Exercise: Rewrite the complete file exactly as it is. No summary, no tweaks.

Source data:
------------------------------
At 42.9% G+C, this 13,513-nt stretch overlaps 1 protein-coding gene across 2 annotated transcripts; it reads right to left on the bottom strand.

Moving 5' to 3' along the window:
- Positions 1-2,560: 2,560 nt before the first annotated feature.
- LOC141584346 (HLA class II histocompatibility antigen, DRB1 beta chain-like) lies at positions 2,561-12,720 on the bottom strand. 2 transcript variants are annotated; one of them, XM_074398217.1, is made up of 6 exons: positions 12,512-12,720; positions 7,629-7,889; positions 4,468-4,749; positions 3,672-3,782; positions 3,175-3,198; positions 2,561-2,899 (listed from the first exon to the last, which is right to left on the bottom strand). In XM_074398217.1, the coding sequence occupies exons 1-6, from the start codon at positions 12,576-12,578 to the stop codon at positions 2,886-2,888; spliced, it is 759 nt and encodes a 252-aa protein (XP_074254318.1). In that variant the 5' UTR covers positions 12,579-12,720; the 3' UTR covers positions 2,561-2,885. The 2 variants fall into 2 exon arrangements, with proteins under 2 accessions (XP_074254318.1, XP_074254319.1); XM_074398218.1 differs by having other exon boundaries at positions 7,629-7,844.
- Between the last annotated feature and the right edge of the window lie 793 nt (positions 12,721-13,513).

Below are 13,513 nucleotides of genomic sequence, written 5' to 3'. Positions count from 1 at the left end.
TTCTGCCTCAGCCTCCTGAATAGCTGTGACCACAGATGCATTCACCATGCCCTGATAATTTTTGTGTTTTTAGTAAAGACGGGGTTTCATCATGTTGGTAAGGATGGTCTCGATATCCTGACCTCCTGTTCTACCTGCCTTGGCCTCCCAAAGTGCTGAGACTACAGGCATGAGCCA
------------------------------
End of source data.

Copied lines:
At 42.9% G+C, this 13,513-nt stretch overlaps 1 protein-coding gene across 2 annotated transcripts; it reads right to left on the bottom strand.

Moving 5' to 3' along the window:
- Positions 1-2,560: 2,560 nt before the first annotated feature.
- LOC141584346 (HLA class II histocompatibility antigen, DRB1 beta chain-like) lies at positions 2,561-12,720 on the bottom strand. 2 transcript variants are annotated; one of them, XM_074398217.1, is made up of 6 exons: positions 12,512-12,720; positions 7,629-7,889; positions 4,468-4,749; positions 3,672-3,782; positions 3,175-3,198; positions 2,561-2,899 (listed from the first exon to the last, which is right to left on the bottom strand). In XM_074398217.1, the coding sequence occupies exons 1-6, from the start codon at positions 12,576-12,578 to the stop codon at positions 2,886-2,888; spliced, it is 759 nt and encodes a 252-aa protein (XP_074254318.1). In that variant the 5' UTR covers positions 12,579-12,720; the 3' UTR covers positions 2,561-2,885. The 2 variants fall into 2 exon arrangements, with proteins under 2 accessions (XP_074254318.1, XP_074254319.1); XM_074398218.1 differs by having other exon boundaries at positions 7,629-7,844.
- Between the last annotated feature and the right edge of the window lie 793 nt (positions 12,721-13,513).

Below are 13,513 nucleotides of genomic sequence, written 5' to 3'. Positions count from 1 at the left end.
TTCTGCCTCAGCCTCCTGAATAGCTGTGACCACAGATGCATTCACCATGCCCTGATAATTTTTGTGTTTTTAGTAAAGACGGGGTTTCATCATGTTGGTAAGGATGGTCTCGATATCCTGACCTCCTGTTCTACCTGCCTTGGCCTCCCAAAGTGCTGAGACTACAGGCATGAGCCA